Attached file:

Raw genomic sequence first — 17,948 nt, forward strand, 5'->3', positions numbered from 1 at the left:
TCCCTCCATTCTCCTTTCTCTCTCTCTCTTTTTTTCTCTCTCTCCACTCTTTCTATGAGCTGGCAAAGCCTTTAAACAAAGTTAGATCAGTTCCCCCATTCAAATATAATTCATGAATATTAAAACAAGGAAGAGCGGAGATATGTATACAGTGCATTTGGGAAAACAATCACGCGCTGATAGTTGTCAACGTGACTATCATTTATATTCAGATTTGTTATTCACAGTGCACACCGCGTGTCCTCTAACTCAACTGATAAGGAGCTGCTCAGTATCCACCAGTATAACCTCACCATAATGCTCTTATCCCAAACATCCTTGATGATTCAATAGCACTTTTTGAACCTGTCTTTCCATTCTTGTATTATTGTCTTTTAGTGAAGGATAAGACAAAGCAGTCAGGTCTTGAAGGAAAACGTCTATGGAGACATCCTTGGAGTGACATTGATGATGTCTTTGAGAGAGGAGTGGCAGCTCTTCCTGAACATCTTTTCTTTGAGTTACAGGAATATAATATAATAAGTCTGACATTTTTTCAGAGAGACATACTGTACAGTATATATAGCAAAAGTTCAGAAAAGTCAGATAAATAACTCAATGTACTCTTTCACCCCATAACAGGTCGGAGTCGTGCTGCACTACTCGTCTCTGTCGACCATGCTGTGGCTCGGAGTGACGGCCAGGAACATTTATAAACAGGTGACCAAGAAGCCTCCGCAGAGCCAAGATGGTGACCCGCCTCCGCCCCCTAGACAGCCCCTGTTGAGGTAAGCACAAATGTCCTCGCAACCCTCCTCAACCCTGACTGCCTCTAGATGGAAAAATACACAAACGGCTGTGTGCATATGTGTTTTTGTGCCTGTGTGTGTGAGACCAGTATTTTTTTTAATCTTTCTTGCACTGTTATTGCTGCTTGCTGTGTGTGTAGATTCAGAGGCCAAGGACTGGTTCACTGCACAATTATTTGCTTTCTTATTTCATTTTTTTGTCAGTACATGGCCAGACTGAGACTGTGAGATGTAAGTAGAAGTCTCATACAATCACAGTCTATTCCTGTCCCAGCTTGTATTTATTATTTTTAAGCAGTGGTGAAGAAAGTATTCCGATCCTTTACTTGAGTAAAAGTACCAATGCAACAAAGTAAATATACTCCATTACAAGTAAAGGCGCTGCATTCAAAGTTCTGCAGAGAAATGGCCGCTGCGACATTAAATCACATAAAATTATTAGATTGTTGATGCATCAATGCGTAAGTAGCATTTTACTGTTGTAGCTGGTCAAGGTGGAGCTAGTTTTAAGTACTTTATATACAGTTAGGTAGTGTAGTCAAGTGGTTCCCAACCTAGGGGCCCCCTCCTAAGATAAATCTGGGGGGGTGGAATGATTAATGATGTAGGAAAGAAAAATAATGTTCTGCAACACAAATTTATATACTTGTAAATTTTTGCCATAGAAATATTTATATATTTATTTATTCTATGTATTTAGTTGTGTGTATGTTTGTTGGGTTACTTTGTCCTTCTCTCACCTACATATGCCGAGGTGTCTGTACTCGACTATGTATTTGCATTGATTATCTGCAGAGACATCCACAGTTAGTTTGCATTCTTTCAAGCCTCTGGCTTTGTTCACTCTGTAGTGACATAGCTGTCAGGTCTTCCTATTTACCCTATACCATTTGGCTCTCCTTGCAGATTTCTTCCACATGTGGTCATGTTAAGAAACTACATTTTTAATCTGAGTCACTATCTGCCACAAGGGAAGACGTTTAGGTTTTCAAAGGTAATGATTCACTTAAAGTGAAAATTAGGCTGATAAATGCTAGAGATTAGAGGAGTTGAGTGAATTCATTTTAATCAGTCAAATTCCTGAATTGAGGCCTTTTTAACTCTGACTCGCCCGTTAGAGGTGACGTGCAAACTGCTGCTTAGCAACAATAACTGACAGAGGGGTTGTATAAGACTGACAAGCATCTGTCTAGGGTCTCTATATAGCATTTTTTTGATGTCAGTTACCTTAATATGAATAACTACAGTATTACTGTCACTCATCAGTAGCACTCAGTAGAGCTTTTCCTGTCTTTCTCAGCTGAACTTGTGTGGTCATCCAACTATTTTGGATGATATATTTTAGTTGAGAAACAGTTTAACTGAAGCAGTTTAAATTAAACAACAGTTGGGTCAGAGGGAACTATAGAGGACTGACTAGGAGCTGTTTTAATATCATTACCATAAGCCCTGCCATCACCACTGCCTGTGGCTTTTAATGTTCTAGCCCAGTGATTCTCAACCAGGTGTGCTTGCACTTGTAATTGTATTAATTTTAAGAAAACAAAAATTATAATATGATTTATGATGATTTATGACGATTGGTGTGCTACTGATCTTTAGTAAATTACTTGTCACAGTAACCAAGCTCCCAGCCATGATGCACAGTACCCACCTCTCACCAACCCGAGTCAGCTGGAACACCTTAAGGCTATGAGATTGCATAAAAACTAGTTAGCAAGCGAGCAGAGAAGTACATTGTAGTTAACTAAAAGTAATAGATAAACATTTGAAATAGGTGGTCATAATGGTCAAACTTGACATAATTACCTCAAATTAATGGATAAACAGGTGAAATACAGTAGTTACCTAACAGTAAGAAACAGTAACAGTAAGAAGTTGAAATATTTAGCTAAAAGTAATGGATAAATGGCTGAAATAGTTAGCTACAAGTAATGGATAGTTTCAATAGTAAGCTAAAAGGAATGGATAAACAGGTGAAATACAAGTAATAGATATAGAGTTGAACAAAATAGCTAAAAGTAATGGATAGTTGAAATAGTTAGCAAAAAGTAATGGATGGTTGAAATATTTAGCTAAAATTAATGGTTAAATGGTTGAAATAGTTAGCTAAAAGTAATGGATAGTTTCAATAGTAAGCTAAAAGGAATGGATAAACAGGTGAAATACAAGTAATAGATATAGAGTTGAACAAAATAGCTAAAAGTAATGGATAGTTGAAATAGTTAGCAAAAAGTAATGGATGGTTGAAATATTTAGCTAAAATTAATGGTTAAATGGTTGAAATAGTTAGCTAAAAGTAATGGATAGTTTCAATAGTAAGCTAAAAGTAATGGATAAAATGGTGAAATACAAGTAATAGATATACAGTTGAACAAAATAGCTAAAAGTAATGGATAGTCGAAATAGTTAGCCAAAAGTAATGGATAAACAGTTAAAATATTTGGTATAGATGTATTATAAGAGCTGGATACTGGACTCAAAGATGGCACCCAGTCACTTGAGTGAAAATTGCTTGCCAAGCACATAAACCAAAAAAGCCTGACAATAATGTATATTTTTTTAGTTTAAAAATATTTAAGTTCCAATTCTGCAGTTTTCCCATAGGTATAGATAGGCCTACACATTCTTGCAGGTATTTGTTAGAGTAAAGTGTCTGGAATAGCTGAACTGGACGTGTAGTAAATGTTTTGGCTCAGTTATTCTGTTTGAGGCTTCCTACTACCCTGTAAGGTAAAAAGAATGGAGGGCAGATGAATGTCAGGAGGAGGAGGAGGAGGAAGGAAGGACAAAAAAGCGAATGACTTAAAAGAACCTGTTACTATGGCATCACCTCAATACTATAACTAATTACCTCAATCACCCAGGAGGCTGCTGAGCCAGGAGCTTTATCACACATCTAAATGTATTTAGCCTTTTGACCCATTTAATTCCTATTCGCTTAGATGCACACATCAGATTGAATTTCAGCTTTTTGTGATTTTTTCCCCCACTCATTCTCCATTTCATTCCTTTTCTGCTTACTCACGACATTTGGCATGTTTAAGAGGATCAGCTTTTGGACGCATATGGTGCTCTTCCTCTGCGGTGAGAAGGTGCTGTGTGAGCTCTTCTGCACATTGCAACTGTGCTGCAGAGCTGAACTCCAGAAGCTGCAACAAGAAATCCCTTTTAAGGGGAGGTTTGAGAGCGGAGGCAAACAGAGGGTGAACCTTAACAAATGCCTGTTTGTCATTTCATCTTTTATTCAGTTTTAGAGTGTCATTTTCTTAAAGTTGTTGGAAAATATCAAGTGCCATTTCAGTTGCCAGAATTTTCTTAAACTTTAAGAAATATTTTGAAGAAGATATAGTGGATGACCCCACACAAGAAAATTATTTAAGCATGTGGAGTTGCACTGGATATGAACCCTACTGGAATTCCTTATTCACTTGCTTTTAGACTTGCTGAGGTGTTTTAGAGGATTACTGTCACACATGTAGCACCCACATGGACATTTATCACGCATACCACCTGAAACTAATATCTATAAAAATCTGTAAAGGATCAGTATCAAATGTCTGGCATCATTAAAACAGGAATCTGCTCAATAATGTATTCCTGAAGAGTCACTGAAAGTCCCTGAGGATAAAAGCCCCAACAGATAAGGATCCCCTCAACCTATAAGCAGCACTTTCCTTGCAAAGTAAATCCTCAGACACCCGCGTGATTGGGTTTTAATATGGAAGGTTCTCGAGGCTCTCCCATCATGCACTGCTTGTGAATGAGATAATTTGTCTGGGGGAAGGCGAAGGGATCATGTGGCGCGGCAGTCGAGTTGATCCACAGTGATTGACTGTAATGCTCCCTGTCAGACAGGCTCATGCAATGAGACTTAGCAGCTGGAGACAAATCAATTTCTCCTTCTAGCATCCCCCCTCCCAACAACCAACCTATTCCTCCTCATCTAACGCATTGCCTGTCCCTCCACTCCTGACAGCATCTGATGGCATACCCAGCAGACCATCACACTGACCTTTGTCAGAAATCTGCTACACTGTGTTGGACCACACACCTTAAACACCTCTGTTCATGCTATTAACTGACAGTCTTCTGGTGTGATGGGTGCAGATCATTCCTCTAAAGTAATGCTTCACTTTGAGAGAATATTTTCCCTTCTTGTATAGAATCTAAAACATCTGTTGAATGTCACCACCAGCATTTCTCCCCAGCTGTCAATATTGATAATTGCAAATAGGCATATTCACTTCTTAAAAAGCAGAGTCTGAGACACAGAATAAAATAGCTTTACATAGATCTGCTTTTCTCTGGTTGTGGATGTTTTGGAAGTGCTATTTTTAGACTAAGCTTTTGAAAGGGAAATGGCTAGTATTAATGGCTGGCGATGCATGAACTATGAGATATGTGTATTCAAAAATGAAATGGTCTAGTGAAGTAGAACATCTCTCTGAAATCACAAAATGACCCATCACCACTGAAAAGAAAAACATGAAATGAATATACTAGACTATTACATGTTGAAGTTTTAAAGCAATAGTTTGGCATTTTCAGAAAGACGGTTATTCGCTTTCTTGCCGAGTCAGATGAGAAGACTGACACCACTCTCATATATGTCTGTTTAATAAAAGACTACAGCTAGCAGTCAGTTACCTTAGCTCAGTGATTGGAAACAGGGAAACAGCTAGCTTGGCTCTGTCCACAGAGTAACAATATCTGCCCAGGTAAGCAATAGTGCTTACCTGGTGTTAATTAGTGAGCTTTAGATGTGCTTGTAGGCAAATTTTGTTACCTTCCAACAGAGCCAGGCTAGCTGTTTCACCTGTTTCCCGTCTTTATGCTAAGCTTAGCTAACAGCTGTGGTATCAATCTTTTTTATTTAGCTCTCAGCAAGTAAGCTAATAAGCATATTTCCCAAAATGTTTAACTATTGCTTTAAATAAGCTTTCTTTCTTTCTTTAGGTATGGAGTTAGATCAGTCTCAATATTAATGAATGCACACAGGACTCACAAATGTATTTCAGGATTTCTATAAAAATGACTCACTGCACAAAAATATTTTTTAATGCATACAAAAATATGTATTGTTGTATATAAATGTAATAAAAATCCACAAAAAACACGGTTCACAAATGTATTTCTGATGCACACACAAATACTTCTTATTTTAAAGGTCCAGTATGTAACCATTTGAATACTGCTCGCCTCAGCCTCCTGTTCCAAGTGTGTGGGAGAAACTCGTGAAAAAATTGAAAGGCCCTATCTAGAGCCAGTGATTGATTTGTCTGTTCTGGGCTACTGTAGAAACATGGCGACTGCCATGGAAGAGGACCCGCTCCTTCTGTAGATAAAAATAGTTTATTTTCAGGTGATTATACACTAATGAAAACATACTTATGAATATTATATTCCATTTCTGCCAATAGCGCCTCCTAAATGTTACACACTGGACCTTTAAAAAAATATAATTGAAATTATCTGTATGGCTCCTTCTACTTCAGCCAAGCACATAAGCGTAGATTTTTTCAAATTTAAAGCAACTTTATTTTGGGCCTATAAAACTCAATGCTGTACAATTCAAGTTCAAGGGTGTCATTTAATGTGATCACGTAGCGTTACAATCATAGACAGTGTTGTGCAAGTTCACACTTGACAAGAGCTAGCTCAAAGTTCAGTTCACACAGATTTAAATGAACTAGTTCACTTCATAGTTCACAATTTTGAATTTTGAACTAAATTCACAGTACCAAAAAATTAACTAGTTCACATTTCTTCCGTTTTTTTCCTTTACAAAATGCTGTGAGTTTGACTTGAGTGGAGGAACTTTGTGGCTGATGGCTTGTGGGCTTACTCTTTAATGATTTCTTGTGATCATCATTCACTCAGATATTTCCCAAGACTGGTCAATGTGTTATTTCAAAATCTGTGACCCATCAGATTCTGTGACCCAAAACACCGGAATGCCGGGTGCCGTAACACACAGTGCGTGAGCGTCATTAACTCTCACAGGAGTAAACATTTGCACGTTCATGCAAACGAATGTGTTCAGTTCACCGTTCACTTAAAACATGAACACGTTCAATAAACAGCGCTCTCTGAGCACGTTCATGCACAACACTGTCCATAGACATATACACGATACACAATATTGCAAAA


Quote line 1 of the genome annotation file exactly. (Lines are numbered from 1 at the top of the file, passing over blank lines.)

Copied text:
Raw genomic sequence first — 17,948 nt, forward strand, 5'->3', positions numbered from 1 at the left: